In the Beaver State, it’s legal to grow marijuana, which makes the bust by Oregon State Police on Thursday, Nov. 18, stick out.
Armed with a search warrant, troopers pounced on 500,000 pounds of processed pot in Jackson County, making it the largest marijuana raid in the state’s history, possibly the largest ever in the US.
Although they peg the pot price tag at roughly $500 million, officials aren’t saying who was cultivating the weed at the sprawling White City complex. They also won’t explain why it was being grown, how it was dried and manufactured for sale, or even when the industrial operation started.
The search affidavit buttressing the raid remains under seal. But Oregon State Police Capt. Stephanie Bigman promised Coffee or Die Magazine more details would come out as the investigation continued.
“It’s all the criminal elements of these illegal grows and everything that goes into it,” Bigman said. “We have the migrant workers being used for it in a possible trafficking situation, the cartel-type issues with it. It’s that it brings in a large amount of criminal activity with it.”
Bigman said it wasn’t necessarily pot that was the problem. Oregon voters legalized recreational marijuana use and possession in late 2014. It’s a question of whether some weed farms are violating state marijuana regulations and environmental-protection laws.
“It’s almost been exponential since legalization,” Bigman said, referring to the growth of both legal and illegal marijuana operations. “It’s doubling and tripling regularly. And law enforcement has been aware of it. It’s just that we have not been able to get on top of it and fix it.”
State law enforcement officials claimed they found more than 100 migrant workers sleeping on metal grates above the grow floors and in other areas of the five different warehouses, with human waste strewn about. The employees were detained, interviewed, and then released, state officials said, and Bigman compared the workers’ condition to “a form of human trafficking” by unspecified cartels.
But no undocumented immigration or human trafficking cases have hit Medford’s federal docket since the raid.
The cannabis confiscations came less than five weeks after the Board of Jackson County Commissioners declared a state of emergency on Oct. 13. Citing the proliferation of illegal marijuana farms, a rise in property and violent crimes, alleged “narco-slavery,” and the potential depletion of local water resources, the commissioners requested state help to enforce existing laws and regulations.
“The road I live on is only half a mile long, and there’s three grows on it,” Bigman said. “Everybody has a grow next to them in these counties because it’s just become so overwhelming.”
Compounding the problem is that legal and illicit operations can appear similar, Bigman said. Trucks might abscond with river and stream water at night when no one sees them parked on the banks.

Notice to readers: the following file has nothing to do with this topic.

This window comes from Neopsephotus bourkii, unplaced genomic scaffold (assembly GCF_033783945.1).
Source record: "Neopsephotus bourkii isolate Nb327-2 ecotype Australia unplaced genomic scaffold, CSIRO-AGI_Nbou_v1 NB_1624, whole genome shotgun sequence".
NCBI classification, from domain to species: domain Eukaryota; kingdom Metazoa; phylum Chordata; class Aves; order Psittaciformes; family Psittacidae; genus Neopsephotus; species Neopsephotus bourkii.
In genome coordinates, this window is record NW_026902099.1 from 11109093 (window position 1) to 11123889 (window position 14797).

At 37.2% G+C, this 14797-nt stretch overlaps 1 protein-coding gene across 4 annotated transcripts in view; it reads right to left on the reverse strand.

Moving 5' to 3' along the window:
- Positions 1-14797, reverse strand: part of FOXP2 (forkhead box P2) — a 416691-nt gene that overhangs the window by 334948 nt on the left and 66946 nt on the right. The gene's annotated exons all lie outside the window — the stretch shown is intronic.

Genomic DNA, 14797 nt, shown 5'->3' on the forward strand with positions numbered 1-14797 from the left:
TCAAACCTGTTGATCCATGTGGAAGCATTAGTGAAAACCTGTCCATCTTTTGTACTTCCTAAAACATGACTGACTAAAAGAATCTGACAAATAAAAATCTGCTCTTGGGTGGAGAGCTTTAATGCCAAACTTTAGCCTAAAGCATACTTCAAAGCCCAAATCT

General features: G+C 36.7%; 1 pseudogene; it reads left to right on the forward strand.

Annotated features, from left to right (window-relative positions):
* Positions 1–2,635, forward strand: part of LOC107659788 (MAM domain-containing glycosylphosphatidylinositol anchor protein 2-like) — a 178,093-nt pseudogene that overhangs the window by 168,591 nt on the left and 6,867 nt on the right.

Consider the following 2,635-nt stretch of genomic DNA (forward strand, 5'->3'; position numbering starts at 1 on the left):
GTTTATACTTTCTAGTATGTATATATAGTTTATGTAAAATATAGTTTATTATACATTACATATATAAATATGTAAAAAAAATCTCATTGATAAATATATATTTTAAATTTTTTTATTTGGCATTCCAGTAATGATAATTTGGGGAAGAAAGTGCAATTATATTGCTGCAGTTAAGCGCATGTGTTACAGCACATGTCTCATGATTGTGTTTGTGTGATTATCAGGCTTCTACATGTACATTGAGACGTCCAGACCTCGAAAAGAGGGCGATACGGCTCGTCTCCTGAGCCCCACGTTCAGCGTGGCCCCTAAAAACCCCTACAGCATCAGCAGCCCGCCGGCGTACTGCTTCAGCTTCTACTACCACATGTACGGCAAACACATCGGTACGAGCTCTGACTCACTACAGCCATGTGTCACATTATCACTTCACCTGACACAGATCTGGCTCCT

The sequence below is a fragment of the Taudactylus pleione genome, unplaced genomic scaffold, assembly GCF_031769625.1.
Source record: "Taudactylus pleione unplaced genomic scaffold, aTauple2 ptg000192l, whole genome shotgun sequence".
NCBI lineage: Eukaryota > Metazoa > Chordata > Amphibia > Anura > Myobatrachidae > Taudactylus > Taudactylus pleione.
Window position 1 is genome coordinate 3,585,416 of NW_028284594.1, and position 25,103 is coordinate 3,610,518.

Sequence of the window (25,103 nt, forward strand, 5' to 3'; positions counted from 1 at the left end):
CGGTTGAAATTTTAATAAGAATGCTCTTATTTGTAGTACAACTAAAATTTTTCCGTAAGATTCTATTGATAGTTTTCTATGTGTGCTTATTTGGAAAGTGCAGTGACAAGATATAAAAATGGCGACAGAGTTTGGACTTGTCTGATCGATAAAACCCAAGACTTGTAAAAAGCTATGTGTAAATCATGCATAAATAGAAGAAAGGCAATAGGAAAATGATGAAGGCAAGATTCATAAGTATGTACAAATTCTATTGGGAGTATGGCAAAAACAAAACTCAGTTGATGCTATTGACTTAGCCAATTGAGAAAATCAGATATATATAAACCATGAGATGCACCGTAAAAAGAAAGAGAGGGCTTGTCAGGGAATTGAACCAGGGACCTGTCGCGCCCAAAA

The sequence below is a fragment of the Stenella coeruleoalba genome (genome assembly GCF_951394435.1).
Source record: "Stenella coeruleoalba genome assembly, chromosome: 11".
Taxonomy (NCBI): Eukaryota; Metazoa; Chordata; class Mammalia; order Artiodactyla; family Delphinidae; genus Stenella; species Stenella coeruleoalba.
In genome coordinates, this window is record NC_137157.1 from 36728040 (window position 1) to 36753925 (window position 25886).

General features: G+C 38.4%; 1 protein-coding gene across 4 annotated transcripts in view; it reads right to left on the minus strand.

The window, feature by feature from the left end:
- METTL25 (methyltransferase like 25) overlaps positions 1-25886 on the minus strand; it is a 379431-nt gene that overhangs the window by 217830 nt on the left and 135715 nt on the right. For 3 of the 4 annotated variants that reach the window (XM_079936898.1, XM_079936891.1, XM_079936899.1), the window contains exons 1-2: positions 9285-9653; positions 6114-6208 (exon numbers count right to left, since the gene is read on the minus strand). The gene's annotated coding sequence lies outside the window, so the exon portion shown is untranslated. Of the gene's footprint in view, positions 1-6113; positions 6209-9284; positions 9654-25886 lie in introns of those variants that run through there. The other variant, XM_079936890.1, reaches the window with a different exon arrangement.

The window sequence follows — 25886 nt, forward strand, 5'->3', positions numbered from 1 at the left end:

A single pot plant needs up to a gallon of water daily to produce a pound of flowers, and Jackson County has been in a declared drought emergency since April 13, officials estimate.
Dan Van Dyke, an Oregon Department of Fish and Wildlife biologist in the state’s Rogue District, told Coffee or Die that the marijuana industry was so new that its effects on fish ecosystems were still being evaluated. But he remains concerned about strained water resources and their potential effects on native salmon and steelhead populations, especially from illegal farms that operate without water rights and remain unregulated. No one knows how much water they’re using.
“Water affects the amount of habitat available to grow salmon and steelhead, as well as the quality of habitat,” Van Dyke said. “Low streamflow will heat more quickly and make streams more susceptible to damage from chemicals like fertilizers.”
Salmon are a keystone species, and if they disappear, severe consequences will ripple out through the larger ecosystem and affect other plants and animals, often in unforeseen ways.
Other impacts from the grow operations might not seem important, such as their habit of erecting 8-foot fencing to keep prowlers away from their pot. But those barriers also block migratory animals from traveling their usual routes, according to state wildlife and habitat biologist Dylan Edwards.
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Legitimate hemp and pot producers will likely work with state regulators to protect the environment, Edwards said, but illegal farms probably wouldn’t. Illicit cannabis cultivators might remove or damage riparian areas, where animals rely on proper shade, shelter, and water conditions to survive, Edwards told Coffee or Die.
While Oregon’s deer population can probably weather the illegal weed operations now, Edwards can’t predict what the future will bring.
“There’s one good thing about deer: They are fairly adaptable, and they will move where they need to go and find things that they need to do,” Edwards said. “It’s not an imminent downfall, but it definitely doesn’t help them to expend more energy looking for those places that they historically could have gone.”